“We are aware of the reports related to an incident at the IIO involving a member of the staff. As this is an HR matter, I can’t speak to the details. What I can say is that we expect members of the public service – wherever they work – to adhere to the standards of conduct,” said a Ministry of Justice spokesperson.

“I’m confident that Mr. Rosenthal and the IIO has addressed this issue sufficiently and that this isn’t reflective of any larger concerns in the organization.”

Marten Youssef, Manager of Strategic Communications for the IO, said they were also aware of the report.

“IIO staff are members of the BC public service and are expected to adhere to the highest standard of conduct. In this instance, steps have been taken to reinforce those standards,” he wrote in a statement.

“This is a personnel matter and as such, we are not able to comment further.”

June 15th, 2019 by admin

Busy beavers working to beat winter

LETHBRIDGE – Coreen Putman’s been with Lethbridge’s Helen Schuler Nature Centre for over a decade and this fall she’s noticed something odd.

“It does feel a little bit later than usual for this amount of construction activity to be happening,” said Putman, the Nature Centre’s coordinator. “The beavers have been really hard at work, trying to get some trees out into the river.”

Trees felled, just off the Oldman river. It’s the work of some very determined beavers and the timing of it is quite unusual.

ChangSha Night Net

“We usually see this type of activity around the end of the summer and in the early part of the fall,” Putman said.

For the busy beavers the unseasonably warm temperatures couldn’t have come at a better time. They’re way behind schedule, building what Putman believes is their winter homes. But the question remains, why have they started construction so late?

“I would take a guess that something probably happened in the area where they were at before,” Putman said. “So that caused them to have to get up and move, and they won’t survive the winter without a lodge.”

So many felled trees in one area can pull at the heartstrings. But naturalists, like Coreen, believe Beavers are an essential part of the environment.

“They’re helping actually to slow the river down, they’re helping to improve water quality, they’re helping to provide fish habitat, they’re helping to provide habitat for birds,” Putman said.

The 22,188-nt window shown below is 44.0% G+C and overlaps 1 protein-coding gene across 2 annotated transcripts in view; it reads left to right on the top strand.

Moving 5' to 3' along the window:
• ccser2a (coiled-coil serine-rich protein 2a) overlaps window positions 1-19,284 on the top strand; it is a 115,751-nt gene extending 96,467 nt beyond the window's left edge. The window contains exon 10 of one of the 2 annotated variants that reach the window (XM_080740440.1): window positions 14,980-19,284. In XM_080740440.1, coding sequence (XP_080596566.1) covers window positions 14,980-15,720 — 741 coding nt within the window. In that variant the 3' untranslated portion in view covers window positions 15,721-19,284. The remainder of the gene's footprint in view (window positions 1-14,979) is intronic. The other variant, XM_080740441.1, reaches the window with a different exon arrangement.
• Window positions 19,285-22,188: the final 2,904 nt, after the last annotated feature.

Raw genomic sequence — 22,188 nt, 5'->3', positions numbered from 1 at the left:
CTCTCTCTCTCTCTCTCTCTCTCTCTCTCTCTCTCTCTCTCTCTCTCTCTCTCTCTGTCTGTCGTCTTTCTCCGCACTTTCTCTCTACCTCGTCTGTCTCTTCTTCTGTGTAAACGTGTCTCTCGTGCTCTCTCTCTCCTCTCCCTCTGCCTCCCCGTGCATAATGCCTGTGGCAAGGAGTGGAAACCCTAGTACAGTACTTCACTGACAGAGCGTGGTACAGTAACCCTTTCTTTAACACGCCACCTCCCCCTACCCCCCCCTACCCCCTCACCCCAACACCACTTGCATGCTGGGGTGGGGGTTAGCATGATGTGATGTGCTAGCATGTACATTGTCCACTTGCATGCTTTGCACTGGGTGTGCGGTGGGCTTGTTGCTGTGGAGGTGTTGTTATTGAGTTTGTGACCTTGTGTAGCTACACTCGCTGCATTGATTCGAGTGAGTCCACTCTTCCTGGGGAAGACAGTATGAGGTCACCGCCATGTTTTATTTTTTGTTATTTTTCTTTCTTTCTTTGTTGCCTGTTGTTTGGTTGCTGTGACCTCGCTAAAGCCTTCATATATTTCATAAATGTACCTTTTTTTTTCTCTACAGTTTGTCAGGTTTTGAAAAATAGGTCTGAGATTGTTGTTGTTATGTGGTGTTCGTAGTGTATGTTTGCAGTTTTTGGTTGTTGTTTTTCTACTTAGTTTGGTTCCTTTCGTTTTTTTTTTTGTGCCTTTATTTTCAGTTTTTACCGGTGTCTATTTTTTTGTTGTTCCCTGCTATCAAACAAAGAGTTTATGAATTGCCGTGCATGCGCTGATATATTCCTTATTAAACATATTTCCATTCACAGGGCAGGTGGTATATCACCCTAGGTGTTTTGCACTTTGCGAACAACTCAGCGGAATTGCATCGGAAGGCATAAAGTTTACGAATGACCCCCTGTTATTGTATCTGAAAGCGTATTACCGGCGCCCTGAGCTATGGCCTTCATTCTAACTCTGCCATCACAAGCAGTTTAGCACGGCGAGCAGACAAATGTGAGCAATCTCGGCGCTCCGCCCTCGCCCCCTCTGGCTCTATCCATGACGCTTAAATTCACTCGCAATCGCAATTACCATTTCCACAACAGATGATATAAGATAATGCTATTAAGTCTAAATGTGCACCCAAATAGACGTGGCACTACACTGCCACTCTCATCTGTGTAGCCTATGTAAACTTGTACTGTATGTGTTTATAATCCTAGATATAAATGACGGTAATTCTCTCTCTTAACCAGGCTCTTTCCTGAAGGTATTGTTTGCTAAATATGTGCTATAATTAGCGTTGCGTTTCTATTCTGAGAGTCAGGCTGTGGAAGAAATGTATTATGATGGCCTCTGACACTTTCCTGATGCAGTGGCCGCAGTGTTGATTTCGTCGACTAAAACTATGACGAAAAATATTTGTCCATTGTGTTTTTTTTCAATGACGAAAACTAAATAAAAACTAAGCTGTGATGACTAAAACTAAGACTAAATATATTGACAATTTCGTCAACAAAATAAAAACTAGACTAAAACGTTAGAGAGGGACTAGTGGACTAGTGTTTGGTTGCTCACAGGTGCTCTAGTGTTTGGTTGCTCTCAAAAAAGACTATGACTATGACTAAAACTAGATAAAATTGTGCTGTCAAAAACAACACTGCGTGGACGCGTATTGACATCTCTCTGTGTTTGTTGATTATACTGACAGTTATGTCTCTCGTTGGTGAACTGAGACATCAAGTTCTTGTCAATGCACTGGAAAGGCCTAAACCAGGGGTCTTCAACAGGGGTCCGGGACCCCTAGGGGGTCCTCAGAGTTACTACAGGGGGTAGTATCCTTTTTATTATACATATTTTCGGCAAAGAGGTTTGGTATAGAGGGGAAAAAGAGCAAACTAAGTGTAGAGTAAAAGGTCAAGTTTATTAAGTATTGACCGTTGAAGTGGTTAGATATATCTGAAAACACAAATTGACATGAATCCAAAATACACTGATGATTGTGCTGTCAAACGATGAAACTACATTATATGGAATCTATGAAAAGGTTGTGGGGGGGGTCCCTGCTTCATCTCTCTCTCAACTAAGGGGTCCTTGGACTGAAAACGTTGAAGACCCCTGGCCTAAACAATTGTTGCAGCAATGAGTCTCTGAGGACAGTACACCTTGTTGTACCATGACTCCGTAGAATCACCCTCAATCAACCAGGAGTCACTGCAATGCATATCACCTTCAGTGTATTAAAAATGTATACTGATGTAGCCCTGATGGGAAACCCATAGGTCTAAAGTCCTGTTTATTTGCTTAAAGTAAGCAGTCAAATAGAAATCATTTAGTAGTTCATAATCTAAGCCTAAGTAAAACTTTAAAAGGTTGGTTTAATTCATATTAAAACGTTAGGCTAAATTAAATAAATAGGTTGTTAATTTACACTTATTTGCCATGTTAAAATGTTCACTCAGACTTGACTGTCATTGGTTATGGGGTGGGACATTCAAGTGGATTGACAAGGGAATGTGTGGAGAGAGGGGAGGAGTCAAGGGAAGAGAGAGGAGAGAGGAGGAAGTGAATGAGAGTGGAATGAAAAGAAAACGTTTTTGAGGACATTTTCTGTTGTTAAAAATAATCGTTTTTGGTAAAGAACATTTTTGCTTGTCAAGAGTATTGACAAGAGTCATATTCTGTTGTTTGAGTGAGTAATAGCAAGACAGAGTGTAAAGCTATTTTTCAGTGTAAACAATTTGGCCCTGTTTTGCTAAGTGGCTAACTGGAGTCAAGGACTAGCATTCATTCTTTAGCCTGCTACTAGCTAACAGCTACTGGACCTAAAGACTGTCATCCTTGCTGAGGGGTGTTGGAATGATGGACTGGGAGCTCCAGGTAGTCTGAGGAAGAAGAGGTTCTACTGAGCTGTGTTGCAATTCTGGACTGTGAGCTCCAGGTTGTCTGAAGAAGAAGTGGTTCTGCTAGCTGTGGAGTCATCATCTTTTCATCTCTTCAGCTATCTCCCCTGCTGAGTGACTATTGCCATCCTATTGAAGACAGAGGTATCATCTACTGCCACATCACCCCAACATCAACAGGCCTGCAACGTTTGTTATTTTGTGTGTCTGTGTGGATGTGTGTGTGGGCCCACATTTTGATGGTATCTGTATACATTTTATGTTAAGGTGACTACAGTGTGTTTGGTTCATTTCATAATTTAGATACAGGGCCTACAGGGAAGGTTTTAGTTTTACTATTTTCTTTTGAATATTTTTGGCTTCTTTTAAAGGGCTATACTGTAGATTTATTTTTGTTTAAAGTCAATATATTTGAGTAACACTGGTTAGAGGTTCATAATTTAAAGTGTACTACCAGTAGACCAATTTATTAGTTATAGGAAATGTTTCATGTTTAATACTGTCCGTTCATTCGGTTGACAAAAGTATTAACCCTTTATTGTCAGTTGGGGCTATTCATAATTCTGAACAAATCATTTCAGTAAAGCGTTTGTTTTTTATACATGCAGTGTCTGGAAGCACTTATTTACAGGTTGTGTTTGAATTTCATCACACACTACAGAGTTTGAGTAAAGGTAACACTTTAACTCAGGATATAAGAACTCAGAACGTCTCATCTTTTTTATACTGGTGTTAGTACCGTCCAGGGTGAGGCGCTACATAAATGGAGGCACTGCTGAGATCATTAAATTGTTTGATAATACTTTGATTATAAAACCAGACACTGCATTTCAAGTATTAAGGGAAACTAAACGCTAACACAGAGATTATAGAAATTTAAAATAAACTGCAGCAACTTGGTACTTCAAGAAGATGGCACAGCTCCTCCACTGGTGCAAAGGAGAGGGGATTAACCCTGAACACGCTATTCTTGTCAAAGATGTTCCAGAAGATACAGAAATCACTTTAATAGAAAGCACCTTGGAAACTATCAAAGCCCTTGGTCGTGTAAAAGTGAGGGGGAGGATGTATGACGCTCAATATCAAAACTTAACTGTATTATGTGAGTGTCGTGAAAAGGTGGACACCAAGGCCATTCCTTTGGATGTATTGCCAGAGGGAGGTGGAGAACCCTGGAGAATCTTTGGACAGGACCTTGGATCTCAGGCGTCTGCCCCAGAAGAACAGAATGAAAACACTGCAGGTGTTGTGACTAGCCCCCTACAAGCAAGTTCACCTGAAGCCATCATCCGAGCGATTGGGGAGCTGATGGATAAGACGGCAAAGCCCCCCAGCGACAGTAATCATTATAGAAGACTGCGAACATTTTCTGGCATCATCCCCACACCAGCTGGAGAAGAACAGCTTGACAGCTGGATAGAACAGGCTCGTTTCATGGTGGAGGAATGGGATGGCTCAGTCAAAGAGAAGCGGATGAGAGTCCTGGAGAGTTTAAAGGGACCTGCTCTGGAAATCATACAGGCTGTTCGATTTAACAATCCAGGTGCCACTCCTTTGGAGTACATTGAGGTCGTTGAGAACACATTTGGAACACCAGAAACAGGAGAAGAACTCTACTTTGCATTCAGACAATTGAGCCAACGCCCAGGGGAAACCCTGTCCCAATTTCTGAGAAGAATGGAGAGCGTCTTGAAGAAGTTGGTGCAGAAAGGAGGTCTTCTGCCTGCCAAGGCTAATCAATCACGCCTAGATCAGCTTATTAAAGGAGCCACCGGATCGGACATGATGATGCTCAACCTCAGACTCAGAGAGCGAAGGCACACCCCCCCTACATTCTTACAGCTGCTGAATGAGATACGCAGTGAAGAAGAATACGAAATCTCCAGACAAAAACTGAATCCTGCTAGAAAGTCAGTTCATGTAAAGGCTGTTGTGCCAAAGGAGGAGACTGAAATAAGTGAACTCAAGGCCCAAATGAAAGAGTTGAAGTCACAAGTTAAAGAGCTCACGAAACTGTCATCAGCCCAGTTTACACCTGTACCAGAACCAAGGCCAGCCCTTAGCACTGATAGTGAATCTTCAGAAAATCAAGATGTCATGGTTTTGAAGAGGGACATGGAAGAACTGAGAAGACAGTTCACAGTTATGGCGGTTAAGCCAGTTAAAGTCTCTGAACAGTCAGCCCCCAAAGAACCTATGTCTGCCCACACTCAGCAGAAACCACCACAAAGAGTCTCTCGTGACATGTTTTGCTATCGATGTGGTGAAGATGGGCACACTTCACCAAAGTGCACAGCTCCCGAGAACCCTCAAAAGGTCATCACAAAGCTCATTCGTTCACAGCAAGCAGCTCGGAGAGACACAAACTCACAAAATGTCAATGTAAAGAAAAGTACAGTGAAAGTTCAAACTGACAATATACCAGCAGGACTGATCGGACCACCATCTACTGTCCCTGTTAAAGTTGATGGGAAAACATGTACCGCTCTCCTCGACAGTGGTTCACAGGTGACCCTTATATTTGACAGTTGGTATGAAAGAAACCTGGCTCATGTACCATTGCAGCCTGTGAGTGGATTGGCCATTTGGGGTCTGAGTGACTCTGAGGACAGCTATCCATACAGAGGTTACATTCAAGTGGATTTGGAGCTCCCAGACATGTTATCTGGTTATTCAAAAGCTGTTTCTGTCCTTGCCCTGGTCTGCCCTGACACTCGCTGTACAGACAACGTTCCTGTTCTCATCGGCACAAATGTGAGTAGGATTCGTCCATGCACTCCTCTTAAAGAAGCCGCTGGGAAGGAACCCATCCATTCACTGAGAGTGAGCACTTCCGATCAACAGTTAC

But the survival of these beavers might come down to the weather.

“It’s been nice, and they forecast a pretty nice winter,” Putman said. “So it’s hard to say, but in nature that happens. Not every individual survives through every season, through every year.”

Warm temperatures in the coming days should give the beavers a better chance to finish their home.

June 15th, 2019 by admin

Premier courts Edmonton business audience

EDMONTON – For the first time, Rachel Notley gave a State of the Province speech. It comes in the midst of the economic downturn and questions about future.

The premier spoke to an audience of 2,000 at the Edmonton Expo Centre Thursday afternoon.

“This government has reached into the business community very deeply in recent weeks and months,” said Janet Riopel of the Edmonton Chamber of Commerce after the speech.

ChangSha Night Net

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READ MORE: Notley talks entrepreneurism, diversification in State of the Province address 

The premier touched on several previously talked about issues including defending the recent deficit budget, and the need to work with the business community to diversify the province’s economy.

“Alberta is dealing with serious challenges,” said Notely.

“There are a lot of different tools we can use to promote diversification,” she added, “and support businesses as they move forward on them.”

The premier also talked about her support of the Energy East pipeline.

READ MORE: TransCanada nixes export terminal in Quebec for Energy East pipeline 

But questions remain as business leaders await the report from the climate change advisory panel.  There are some questions about whether the two initiatives can work hand-in-hand.

“We can do that in a collaborative way, showing some leadership with industry, while still ensuring they have a business plan that goes forward in a responsible way,” said the premier.

“We very much are supportive of things that will continue to build and job create,” added Riopel. “We need that.”

“It’s a very critical time,” Riopel stressed.

The premier received a warm welcome for her speech.  It was in contrast to the more muted response from the Calgary chamber last month.

Edmonton business leaders note the city’s economy has remained more robust than elsewhere in the province, but there’s worry the negative impacts will deepen next year.

“Our business community if very fragile right now,” said Riopel.

©2015